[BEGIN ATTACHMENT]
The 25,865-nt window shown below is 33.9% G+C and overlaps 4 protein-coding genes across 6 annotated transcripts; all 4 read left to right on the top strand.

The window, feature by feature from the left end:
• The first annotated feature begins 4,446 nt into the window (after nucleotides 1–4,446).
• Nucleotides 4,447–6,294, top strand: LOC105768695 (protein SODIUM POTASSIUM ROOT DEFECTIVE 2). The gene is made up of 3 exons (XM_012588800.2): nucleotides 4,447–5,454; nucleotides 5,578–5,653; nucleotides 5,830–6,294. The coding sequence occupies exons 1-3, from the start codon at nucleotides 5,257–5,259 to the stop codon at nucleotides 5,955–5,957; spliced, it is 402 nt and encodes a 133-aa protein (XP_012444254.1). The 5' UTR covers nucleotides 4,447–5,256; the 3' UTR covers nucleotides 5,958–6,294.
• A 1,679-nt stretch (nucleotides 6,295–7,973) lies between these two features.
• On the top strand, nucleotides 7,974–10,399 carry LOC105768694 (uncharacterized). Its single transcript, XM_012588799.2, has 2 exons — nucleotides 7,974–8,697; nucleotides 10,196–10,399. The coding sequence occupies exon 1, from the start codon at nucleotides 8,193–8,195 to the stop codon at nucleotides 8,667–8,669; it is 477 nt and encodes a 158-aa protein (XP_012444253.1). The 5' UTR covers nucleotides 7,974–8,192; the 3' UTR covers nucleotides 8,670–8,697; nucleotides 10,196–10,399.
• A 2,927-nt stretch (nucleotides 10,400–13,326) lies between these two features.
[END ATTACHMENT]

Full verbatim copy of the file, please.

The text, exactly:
The 25,865-nt window shown below is 33.9% G+C and overlaps 4 protein-coding genes across 6 annotated transcripts; all 4 read left to right on the top strand.

The window, feature by feature from the left end:
• The first annotated feature begins 4,446 nt into the window (after nucleotides 1–4,446).
• Nucleotides 4,447–6,294, top strand: LOC105768695 (protein SODIUM POTASSIUM ROOT DEFECTIVE 2). The gene is made up of 3 exons (XM_012588800.2): nucleotides 4,447–5,454; nucleotides 5,578–5,653; nucleotides 5,830–6,294. The coding sequence occupies exons 1-3, from the start codon at nucleotides 5,257–5,259 to the stop codon at nucleotides 5,955–5,957; spliced, it is 402 nt and encodes a 133-aa protein (XP_012444254.1). The 5' UTR covers nucleotides 4,447–5,256; the 3' UTR covers nucleotides 5,958–6,294.
• A 1,679-nt stretch (nucleotides 6,295–7,973) lies between these two features.
• On the top strand, nucleotides 7,974–10,399 carry LOC105768694 (uncharacterized). Its single transcript, XM_012588799.2, has 2 exons — nucleotides 7,974–8,697; nucleotides 10,196–10,399. The coding sequence occupies exon 1, from the start codon at nucleotides 8,193–8,195 to the stop codon at nucleotides 8,667–8,669; it is 477 nt and encodes a 158-aa protein (XP_012444253.1). The 5' UTR covers nucleotides 7,974–8,192; the 3' UTR covers nucleotides 8,670–8,697; nucleotides 10,196–10,399.
• A 2,927-nt stretch (nucleotides 10,400–13,326) lies between these two features.